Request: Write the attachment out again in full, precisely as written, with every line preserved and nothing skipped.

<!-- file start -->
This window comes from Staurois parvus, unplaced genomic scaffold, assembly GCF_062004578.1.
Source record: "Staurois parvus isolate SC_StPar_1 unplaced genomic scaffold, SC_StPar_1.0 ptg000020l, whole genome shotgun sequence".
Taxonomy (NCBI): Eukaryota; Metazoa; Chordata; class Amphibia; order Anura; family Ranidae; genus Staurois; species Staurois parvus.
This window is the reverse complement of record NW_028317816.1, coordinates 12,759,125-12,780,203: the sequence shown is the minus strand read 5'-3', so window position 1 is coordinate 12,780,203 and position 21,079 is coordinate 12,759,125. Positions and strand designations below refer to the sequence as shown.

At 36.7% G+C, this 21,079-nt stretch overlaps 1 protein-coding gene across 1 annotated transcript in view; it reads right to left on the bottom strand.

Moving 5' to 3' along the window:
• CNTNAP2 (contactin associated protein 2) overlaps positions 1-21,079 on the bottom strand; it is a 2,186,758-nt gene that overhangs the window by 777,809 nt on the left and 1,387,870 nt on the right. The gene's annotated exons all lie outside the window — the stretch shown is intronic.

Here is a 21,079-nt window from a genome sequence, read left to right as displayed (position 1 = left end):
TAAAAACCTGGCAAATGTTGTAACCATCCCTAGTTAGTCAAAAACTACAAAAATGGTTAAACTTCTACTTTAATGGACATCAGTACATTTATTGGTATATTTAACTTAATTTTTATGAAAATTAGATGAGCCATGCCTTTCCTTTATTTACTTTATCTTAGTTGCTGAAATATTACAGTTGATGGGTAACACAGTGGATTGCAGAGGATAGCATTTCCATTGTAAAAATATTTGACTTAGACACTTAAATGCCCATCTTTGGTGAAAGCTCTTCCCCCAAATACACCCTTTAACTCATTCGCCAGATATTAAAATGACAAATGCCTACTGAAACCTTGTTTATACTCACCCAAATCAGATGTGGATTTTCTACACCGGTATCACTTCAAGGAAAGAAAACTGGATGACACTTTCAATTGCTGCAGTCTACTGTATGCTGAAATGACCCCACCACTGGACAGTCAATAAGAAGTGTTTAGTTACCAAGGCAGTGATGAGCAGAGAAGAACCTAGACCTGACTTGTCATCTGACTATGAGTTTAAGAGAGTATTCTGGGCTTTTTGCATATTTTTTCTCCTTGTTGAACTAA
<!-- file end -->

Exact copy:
This window comes from Staurois parvus, unplaced genomic scaffold, assembly GCF_062004578.1.
Source record: "Staurois parvus isolate SC_StPar_1 unplaced genomic scaffold, SC_StPar_1.0 ptg000020l, whole genome shotgun sequence".
Taxonomy (NCBI): Eukaryota; Metazoa; Chordata; class Amphibia; order Anura; family Ranidae; genus Staurois; species Staurois parvus.
This window is the reverse complement of record NW_028317816.1, coordinates 12,759,125-12,780,203: the sequence shown is the minus strand read 5'-3', so window position 1 is coordinate 12,780,203 and position 21,079 is coordinate 12,759,125. Positions and strand designations below refer to the sequence as shown.

At 36.7% G+C, this 21,079-nt stretch overlaps 1 protein-coding gene across 1 annotated transcript in view; it reads right to left on the bottom strand.

Moving 5' to 3' along the window:
• CNTNAP2 (contactin associated protein 2) overlaps positions 1-21,079 on the bottom strand; it is a 2,186,758-nt gene that overhangs the window by 777,809 nt on the left and 1,387,870 nt on the right. The gene's annotated exons all lie outside the window — the stretch shown is intronic.

Here is a 21,079-nt window from a genome sequence, read left to right as displayed (position 1 = left end):
TAAAAACCTGGCAAATGTTGTAACCATCCCTAGTTAGTCAAAAACTACAAAAATGGTTAAACTTCTACTTTAATGGACATCAGTACATTTATTGGTATATTTAACTTAATTTTTATGAAAATTAGATGAGCCATGCCTTTCCTTTATTTACTTTATCTTAGTTGCTGAAATATTACAGTTGATGGGTAACACAGTGGATTGCAGAGGATAGCATTTCCATTGTAAAAATATTTGACTTAGACACTTAAATGCCCATCTTTGGTGAAAGCTCTTCCCCCAAATACACCCTTTAACTCATTCGCCAGATATTAAAATGACAAATGCCTACTGAAACCTTGTTTATACTCACCCAAATCAGATGTGGATTTTCTACACCGGTATCACTTCAAGGAAAGAAAACTGGATGACACTTTCAATTGCTGCAGTCTACTGTATGCTGAAATGACCCCACCACTGGACAGTCAATAAGAAGTGTTTAGTTACCAAGGCAGTGATGAGCAGAGAAGAACCTAGACCTGACTTGTCATCTGACTATGAGTTTAAGAGAGTATTCTGGGCTTTTTGCATATTTTTTCTCCTTGTTGAACTAA